That is, unless he makes the US Olympic Team. Last summer, Killian won the North American Summer Biathlon Championships. The event departs from the traditional winter sport format by replacing the cross country skiing with running. After Kona, Killian will start ski training to find out if he can make the US Olympic squad. And if biathlon isn't in the cards, there's always the marathon. He's already scheduled to travel to the US Olympic trials for that event this January.
Success breeds success, though, and his national-level competition earned Killian some well-timed recognition from National Guard sports authorities. When the Army was forced to make the hard decision to cut Ironman funding, the National Guard stepped up in a big way. "The National Guard has its own sports program separate from the active duty Army," Killian explains. "So as we were discussing possibilities about biathlon and marathon, I brought up the Kona issue. The National Guard officials were all for it. I'd already paid for my flight and hotel reservations out of my own pocket, so they recouped the expense." As a result, if Killian wins again this year, it will be in Army National Guard colors. Though guard and reserve athletes have represented their services at Kona before, they have always raced under the banner of the main branch. This is the first time that the National Guard or Reserve component has been the actual sponsor. So if Killian wins, it would technically be an unprecedented victory for the National Guard.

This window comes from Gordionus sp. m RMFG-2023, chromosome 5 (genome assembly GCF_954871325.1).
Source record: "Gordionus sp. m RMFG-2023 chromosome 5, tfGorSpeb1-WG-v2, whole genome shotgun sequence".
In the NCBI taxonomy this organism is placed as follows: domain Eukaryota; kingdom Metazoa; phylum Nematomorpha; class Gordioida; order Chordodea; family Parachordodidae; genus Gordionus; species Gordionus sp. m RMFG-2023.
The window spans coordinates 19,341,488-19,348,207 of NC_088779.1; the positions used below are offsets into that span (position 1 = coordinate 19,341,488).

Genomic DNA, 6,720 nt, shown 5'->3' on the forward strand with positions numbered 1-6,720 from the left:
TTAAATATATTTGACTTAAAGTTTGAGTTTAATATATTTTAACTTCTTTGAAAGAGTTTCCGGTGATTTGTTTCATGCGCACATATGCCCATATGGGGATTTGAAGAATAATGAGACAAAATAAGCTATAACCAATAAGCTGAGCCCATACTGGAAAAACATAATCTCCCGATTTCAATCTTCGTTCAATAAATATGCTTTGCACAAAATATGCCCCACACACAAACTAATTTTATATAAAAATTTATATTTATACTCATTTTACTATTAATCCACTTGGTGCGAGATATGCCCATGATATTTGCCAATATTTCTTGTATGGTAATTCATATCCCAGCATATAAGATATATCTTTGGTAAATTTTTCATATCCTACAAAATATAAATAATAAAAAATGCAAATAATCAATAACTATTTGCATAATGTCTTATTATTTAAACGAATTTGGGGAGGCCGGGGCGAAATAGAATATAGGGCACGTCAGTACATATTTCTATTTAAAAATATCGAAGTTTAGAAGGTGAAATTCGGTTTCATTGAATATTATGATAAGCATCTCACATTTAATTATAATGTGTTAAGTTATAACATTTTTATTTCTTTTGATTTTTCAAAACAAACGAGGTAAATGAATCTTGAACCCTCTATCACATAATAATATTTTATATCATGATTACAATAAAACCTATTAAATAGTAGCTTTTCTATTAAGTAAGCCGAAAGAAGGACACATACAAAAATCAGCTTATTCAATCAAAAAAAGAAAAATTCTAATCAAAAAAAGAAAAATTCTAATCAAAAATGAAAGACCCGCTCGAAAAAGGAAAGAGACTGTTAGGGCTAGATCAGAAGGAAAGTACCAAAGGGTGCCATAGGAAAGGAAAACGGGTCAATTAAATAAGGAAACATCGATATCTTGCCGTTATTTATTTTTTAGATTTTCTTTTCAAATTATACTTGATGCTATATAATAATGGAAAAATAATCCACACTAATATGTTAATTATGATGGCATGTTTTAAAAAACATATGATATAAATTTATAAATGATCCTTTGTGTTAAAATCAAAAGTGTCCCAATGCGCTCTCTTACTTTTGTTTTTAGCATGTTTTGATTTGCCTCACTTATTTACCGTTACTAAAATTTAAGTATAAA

Killian doesn't discriminate, especially when it comes to his hopes about an Army sweep this year. He's elated to be joined by Sergeant First Class Tina Eakin, and he's enthusiastically forthcoming about their prospects. "Tina's an amazing long distance triathlete. She had to take off last year due to military training, but she can win, no question." Eakin has her own bona fides in military triathlon. She was the 2002 Armed Forces female athlete of the year, winning her age group at Ironman Australia and finishing 12th overall, as well as winning the military division in the World Championships in Kona that year. It's worth noting that Eakin was a Navy athlete at the time. Ironically, things have not gone her way since transferring to the Army in 2007. Soon after the switch, she broke her ankle so badly on her first jump during Army Airborne School that she thought her racing career was over. Having traveled the long road to recovery, she now faces another consequence of her fateful decision to change services. Because she is an active duty soldier, Eakin cannot avail herself of the same opportunity as Killian. She travels to Kona today, but although she goes to represent the Army, she'll pay all expenses on her own.
Note on the title: Sua Sponte, Latin for "of their own accord," is the motto of the United States Army Rangers. Originally formed during World War II, modern day Ranger units take on such dangerous missions that they only select their members from soldiers who volunteer.
Jim Gourley graduated from the United States Air Force Academy with a degree in Astronautical Engineering. He served seven years in the Army as an infantry and intelligence officer in the 101st Airborne Division. An iron-distance triathlete, he writes on technological developments and military athletes in triathlon for LAVA.